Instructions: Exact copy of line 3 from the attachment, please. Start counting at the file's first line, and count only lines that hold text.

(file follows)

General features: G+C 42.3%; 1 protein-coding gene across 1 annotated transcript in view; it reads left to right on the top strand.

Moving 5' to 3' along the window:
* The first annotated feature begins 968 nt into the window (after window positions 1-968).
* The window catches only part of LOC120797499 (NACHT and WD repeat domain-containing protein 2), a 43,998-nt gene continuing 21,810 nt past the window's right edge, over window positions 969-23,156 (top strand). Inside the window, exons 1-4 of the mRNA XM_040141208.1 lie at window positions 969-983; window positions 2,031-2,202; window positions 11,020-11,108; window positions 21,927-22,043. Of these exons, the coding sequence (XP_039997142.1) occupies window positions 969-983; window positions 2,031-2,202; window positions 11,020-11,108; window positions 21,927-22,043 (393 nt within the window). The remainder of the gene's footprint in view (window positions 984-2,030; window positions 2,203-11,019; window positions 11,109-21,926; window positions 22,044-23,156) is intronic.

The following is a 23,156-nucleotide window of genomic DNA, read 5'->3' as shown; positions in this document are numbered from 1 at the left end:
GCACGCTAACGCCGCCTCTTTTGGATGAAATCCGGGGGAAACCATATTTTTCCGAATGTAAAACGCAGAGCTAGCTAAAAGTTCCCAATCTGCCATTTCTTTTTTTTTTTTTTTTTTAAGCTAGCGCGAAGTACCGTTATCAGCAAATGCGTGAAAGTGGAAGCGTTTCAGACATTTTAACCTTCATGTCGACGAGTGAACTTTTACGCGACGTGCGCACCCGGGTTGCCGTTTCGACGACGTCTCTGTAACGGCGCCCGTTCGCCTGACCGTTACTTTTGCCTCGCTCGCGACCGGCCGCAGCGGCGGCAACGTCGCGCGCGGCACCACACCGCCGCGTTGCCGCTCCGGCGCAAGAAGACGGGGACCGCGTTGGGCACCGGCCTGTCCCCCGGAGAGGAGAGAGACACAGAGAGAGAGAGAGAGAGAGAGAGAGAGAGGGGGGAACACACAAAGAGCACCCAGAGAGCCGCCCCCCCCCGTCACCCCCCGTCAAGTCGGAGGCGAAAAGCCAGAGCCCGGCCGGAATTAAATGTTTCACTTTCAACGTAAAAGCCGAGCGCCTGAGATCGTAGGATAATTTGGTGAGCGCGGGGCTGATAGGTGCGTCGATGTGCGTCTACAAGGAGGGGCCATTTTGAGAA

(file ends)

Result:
* The first annotated feature begins 968 nt into the window (after window positions 1-968).